Written by Emily, 9 years old
After learning about the Great Pacific Garbage Patch, Room 3 planted a garden with different types of materials to see what would biodegrade.
When we started the garden was full of weeds, so the first step was to tidy it.
We had lots of fun pulling out the weeds and raking. We found heaps of fruit stickers and other rubbish.
Before we cleaned up the garden
Busy in the garden
Rubbish from the garden
Garden all cleaned up!
The second step was to decide what materials we should bury. We used a sock, fabric, fruit, paper (paper towel, newspaper, toilet paper) cardboard, banana skin, apple core and someone even donated a whole mandarin! We also planted foil, glitter, an empty glue stick, plastic bags, a degradable plastic bag and a compostable plastic bag. Next, we had to predict if the products were biodegradable or non biodegradable. I predicted that the fruit and paper would biodegrade. I was also wondering if the corn starch bag would biodegrade.
Is it really biodegradable?
Is it really good for the environment?
Rubbish ready to be buried
Three weeks later we dug everything up. The mandarin was still fresh. You could probably still eat it! We thought maybe there was a coating that makes it biodegrade slowly. We also thought that maybe the dirt was so cold that it was acting like a refrigerator and keeping the mandarin fresh! The banana skin had gone brown, but not really biodegraded. Everything else was exactly the same as when we buried it.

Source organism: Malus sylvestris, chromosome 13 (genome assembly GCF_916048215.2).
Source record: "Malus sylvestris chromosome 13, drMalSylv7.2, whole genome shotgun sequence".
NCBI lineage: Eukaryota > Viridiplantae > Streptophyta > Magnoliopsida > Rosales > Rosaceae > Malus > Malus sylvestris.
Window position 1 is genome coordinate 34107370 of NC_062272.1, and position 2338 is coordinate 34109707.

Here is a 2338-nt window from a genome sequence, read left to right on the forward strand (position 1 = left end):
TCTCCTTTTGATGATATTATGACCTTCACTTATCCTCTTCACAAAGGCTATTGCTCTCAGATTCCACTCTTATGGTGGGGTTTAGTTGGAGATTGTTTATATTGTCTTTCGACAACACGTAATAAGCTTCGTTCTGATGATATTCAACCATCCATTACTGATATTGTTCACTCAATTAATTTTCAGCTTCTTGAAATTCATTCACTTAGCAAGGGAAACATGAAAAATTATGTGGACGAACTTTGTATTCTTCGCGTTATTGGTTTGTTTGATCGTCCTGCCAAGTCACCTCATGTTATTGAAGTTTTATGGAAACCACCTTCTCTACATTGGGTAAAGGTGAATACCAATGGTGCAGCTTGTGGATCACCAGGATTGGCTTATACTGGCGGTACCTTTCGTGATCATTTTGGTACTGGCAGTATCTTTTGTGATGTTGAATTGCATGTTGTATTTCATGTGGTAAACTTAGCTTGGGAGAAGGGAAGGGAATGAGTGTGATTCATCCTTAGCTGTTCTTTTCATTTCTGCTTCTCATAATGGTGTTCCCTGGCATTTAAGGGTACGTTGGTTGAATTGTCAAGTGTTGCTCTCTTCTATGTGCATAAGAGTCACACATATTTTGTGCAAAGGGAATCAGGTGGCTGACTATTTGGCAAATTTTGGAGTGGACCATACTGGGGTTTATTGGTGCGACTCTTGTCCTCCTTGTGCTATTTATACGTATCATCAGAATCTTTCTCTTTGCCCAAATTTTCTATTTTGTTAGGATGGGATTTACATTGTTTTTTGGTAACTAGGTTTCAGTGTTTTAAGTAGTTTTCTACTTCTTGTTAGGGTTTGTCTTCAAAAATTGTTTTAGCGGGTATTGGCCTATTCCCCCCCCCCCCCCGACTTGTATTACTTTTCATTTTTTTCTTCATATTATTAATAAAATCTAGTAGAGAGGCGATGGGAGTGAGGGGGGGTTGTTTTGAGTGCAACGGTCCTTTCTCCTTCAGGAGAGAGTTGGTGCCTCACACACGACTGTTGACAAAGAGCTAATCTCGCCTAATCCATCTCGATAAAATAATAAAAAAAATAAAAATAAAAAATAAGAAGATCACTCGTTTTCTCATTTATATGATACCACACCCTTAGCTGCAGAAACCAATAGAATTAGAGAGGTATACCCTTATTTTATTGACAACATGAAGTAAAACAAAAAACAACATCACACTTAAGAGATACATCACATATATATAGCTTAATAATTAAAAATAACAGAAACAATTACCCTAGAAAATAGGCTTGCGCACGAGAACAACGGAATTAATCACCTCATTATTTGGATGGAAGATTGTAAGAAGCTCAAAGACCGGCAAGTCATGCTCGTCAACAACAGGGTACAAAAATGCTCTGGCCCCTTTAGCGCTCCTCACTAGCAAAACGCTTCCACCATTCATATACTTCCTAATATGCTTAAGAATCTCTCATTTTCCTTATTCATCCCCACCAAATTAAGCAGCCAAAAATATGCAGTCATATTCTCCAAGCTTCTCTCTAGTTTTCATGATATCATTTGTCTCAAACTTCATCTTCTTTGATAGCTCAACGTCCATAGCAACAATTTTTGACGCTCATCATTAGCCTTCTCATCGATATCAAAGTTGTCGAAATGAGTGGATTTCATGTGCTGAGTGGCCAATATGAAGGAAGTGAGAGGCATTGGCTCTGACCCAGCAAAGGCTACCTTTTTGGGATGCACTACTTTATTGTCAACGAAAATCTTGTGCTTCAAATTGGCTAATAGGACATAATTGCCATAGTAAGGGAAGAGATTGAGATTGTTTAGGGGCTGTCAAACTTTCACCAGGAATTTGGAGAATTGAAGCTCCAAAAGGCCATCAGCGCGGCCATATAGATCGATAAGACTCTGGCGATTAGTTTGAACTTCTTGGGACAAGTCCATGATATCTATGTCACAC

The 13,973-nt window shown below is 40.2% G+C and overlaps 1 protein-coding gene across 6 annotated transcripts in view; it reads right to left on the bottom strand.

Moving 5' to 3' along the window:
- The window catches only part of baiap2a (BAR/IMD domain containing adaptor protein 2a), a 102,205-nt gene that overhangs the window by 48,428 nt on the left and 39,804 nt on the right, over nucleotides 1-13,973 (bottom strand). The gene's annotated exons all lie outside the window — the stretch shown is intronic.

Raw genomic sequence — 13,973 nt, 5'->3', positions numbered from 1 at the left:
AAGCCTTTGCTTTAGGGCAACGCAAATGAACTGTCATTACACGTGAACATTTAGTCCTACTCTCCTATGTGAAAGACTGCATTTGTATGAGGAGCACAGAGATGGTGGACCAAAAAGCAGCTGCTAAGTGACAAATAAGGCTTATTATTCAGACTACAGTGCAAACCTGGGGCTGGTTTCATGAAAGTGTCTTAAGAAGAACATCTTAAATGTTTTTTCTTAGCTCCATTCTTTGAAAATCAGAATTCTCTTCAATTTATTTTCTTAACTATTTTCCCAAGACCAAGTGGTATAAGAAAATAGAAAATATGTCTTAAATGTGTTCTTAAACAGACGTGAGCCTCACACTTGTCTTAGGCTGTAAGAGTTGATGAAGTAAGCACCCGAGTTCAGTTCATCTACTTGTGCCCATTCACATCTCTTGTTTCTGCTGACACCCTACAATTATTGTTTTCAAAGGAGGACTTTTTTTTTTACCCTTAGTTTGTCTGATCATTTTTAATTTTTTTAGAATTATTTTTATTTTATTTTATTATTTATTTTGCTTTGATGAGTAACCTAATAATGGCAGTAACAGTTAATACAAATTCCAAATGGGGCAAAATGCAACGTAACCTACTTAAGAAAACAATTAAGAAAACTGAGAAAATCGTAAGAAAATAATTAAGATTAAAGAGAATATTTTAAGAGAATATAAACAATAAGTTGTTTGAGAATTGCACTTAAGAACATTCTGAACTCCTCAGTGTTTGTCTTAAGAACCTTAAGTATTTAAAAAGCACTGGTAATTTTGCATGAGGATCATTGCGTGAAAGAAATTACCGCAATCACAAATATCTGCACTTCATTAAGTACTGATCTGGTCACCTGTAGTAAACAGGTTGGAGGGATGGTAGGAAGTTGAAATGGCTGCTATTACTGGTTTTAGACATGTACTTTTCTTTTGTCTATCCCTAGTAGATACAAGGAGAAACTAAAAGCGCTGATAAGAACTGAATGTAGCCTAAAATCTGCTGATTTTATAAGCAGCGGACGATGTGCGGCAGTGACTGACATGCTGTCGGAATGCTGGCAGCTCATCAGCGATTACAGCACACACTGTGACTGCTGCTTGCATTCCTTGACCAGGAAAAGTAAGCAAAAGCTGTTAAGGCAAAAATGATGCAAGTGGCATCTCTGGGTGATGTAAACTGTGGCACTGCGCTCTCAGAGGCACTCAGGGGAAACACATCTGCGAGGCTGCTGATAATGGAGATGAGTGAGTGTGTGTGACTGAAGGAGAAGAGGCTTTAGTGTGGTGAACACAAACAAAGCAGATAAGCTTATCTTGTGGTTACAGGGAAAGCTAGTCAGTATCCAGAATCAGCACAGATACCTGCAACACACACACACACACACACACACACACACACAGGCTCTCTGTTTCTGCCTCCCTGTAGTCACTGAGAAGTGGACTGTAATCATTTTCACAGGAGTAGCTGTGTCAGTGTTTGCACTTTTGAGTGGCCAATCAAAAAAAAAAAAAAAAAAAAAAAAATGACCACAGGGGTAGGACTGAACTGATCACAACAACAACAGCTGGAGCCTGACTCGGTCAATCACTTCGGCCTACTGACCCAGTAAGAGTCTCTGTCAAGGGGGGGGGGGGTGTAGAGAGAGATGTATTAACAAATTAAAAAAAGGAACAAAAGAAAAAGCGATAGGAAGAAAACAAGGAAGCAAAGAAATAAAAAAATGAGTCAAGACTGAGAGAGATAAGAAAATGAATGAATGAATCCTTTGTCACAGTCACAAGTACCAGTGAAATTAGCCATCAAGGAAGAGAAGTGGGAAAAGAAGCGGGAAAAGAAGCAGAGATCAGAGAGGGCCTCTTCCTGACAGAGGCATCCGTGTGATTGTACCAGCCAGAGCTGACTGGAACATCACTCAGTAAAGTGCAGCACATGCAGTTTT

The newspaper was still readable
Mandarin still fresh
Paper still not biodegraded
Another two weeks later we were curious to see if the mandarin had biodegraded or not. This time it had half biodegraded. The banana skin was half biodegraded. It had gone brown and squishy. We went to the pencil and it had gone mouldy and squishy, it had even split in half. We dug up the newspaper and surprisingly you could still read it! We thought it might have been the ink that was causing it not to biodegrade. We came over to where the apple got buried and we dug, dug and dug, but it wasn't there! It had biodegraded. Something that surprised me was that the compostable bag and the degradable bag had not biodegraded at all.
Banana peel nearly gone
Paper half biodegraded
Degradable bag still the same
Plastic still the same
Biodegradable bag still the same
Glitter still sparkly
Pencil starting to biodegrade
We learnt that plastic is not biodegradable, and that compostable and degradable bags also do not biodegrade. We learned that fruit, wood cardboard and paper biodegraded. I will try not to use plastic. I also learned that just because something is green and tries to convince you with pictures of trees and birds that it is great for the environment, it may not be. That is what the people who made the degradable plastic bag tried to do.
I thought this was a really interesting experiment and we could plant more rubbish to see if it biodegrades. Maybe next time we could put water on the garden to see if that makes things biodegrade more quickly?